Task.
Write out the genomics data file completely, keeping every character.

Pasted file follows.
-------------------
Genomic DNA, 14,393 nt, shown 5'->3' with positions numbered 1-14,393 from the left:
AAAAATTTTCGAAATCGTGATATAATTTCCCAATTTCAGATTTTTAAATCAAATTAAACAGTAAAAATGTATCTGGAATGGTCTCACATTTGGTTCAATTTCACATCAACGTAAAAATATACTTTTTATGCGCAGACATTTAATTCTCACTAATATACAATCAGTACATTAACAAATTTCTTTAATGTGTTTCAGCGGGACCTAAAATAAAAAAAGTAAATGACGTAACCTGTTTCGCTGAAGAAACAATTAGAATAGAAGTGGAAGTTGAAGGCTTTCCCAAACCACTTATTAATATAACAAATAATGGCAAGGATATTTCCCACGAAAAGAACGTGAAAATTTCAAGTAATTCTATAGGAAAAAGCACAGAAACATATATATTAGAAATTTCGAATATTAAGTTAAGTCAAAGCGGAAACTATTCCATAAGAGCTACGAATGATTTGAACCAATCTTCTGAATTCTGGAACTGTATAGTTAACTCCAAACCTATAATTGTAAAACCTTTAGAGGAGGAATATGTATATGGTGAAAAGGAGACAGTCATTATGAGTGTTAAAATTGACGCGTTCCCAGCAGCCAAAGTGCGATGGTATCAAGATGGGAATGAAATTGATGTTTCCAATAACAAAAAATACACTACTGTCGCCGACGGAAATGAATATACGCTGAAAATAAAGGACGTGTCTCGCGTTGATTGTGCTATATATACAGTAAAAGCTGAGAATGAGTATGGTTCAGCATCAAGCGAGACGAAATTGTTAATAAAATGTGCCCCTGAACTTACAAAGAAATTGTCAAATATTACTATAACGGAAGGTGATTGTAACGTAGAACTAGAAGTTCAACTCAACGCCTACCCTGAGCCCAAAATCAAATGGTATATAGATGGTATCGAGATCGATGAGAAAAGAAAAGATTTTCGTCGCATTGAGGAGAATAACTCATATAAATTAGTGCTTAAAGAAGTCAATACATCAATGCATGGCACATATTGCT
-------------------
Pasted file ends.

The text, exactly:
Genomic DNA, 14,393 nt, shown 5'->3' with positions numbered 1-14,393 from the left:
AAAAATTTTCGAAATCGTGATATAATTTCCCAATTTCAGATTTTTAAATCAAATTAAACAGTAAAAATGTATCTGGAATGGTCTCACATTTGGTTCAATTTCACATCAACGTAAAAATATACTTTTTATGCGCAGACATTTAATTCTCACTAATATACAATCAGTACATTAACAAATTTCTTTAATGTGTTTCAGCGGGACCTAAAATAAAAAAAGTAAATGACGTAACCTGTTTCGCTGAAGAAACAATTAGAATAGAAGTGGAAGTTGAAGGCTTTCCCAAACCACTTATTAATATAACAAATAATGGCAAGGATATTTCCCACGAAAAGAACGTGAAAATTTCAAGTAATTCTATAGGAAAAAGCACAGAAACATATATATTAGAAATTTCGAATATTAAGTTAAGTCAAAGCGGAAACTATTCCATAAGAGCTACGAATGATTTGAACCAATCTTCTGAATTCTGGAACTGTATAGTTAACTCCAAACCTATAATTGTAAAACCTTTAGAGGAGGAATATGTATATGGTGAAAAGGAGACAGTCATTATGAGTGTTAAAATTGACGCGTTCCCAGCAGCCAAAGTGCGATGGTATCAAGATGGGAATGAAATTGATGTTTCCAATAACAAAAAATACACTACTGTCGCCGACGGAAATGAATATACGCTGAAAATAAAGGACGTGTCTCGCGTTGATTGTGCTATATATACAGTAAAAGCTGAGAATGAGTATGGTTCAGCATCAAGCGAGACGAAATTGTTAATAAAATGTGCCCCTGAACTTACAAAGAAATTGTCAAATATTACTATAACGGAAGGTGATTGTAACGTAGAACTAGAAGTTCAACTCAACGCCTACCCTGAGCCCAAAATCAAATGGTATATAGATGGTATCGAGATCGATGAGAAAAGAAAAGATTTTCGTCGCATTGAGGAGAATAACTCATATAAATTAGTGCTTAAAGAAGTCAATACATCAATGCATGGCACATATTGCT